“Only in America!” It’s a phrase that has gone out of favor in recent times, but at one time referred to the opportunities available in the United States. Now it seems the phrase could be used to describe the unique political situation in which we find ourselves. While I’m not referring directly to the Electoral College, something which is not actually unique to the United States – nearly 40 non-monarchist countries have an indirect election of their head of state – I am referring to a situation that has been exacerbated in recent years by the plurality system used in American elections. I am referring to the unique situation we, the American electorate, face today: front-runner Presidential candidates with negative favorability ratings.
The New York Times reported, “[Donald] Trump is so negatively viewed, polls suggest, that he could turn otherwise safe Republican states, usually political afterthoughts because of their strong conservative tilt, into tight contests,” a reference to a recent poll showing Hillary Clinton with a slight lead in Utah.
Trump with his negative 33 percent favorability rating, however, is only slightly more disliked than Hillary, who has a negative 21 percent favorability rating. Both candidates are viewed negatively by a majority of voters (57 & 52 percent respectively for Trump & Hillary).
How then have we gotten to this point where the two leading Presidential contenders are so unpopular? It’s a combination of internal party rules and legislation. The Republican & Democratic Parties are private groups after all, and thus able to establish and change rules to benefit the leadership of the party. Simultaneously, the elected legislators who are overwhelmingly Republicans & Democrats have passed laws which serve to enshrine duopoly control. These laws come in the form of restricting ballot access for minor party and independent candidates, campaign financing laws and even the manner in which votes are cast and counted.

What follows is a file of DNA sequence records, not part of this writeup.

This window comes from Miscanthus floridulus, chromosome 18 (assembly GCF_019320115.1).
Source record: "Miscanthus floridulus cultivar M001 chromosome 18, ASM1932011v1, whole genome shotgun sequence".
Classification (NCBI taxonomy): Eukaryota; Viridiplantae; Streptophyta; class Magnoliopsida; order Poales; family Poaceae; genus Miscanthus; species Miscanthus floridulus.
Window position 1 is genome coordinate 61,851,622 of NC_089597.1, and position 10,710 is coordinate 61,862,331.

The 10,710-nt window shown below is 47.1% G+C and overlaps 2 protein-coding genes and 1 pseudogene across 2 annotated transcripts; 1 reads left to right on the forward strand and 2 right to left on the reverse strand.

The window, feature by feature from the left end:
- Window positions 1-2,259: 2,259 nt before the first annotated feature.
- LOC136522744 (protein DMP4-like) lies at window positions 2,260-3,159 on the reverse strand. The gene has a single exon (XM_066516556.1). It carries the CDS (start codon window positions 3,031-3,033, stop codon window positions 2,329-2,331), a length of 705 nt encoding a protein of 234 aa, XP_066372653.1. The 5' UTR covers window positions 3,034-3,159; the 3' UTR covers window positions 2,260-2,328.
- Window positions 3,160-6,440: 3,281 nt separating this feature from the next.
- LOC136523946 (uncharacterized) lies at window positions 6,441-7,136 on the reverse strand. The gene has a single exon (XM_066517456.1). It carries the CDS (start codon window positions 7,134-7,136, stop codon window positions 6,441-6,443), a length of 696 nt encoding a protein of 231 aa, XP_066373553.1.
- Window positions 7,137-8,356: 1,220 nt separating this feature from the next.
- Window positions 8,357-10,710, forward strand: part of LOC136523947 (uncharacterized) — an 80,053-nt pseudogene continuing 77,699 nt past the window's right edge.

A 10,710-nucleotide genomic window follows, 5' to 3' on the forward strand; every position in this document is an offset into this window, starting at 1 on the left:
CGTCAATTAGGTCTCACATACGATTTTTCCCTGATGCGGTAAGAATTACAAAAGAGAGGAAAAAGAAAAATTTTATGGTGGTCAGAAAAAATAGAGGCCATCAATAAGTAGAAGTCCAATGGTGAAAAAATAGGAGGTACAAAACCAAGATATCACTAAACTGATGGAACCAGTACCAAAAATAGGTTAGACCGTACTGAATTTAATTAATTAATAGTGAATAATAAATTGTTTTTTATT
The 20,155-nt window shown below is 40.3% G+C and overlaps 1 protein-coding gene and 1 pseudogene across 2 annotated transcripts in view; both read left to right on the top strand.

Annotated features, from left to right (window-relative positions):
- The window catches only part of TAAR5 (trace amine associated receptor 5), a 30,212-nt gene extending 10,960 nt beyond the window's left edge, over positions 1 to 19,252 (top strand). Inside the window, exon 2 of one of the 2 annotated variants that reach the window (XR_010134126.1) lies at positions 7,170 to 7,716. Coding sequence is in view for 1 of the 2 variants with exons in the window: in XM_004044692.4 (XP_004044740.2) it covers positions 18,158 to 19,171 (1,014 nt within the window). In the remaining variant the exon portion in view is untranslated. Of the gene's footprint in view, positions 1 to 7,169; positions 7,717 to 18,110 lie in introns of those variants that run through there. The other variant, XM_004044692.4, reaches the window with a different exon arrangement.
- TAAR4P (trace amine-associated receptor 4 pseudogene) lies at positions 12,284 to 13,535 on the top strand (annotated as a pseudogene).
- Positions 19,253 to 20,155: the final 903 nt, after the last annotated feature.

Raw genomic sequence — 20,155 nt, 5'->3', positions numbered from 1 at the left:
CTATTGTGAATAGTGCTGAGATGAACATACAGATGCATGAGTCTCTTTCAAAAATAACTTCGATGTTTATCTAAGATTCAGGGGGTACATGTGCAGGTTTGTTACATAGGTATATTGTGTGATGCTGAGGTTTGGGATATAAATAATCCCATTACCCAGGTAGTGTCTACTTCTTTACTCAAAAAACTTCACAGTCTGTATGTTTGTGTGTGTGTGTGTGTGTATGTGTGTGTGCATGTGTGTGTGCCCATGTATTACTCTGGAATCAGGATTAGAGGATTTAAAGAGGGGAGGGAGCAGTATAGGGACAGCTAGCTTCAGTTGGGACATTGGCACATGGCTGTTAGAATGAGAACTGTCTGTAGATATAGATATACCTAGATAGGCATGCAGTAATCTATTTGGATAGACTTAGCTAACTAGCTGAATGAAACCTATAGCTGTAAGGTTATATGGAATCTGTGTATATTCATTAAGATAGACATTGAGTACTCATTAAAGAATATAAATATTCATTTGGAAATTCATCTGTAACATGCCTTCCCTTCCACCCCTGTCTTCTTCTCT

Plurality voting (whereby voters get to select only one candidate from the list of available options and the candidate with the most votes is elected) leads to what some refer to as strategic voting (whereby a voter will sometimes vote against their preferred interest in order to prevent a less desirable outcome). No doubt, some people voting for Trump or Hillary believe that candidate best represents them and the party, others however are voting for a candidate because they believe the candidate has the best chance at winning the general election, even though the candidate might not best represent the party. The Trump/Hillary problem is made worse by the Electoral College which uses a plurality system to award Electors to the winner of the 51 different elections used to elect the next President. If the Electoral College is to be retained, absent repealing the 12th Amendment, the easiest way to reform it is for the legislators of the 50 States to adopt approval voting and proportional allocation of electoral votes. Such a reform would not only allow voters to cast a more honest ballot, but would also provide election results that more closely reflect the wishes of the people voting, and would ultimately increase the exposure, and influence, of minor party and independent candidates.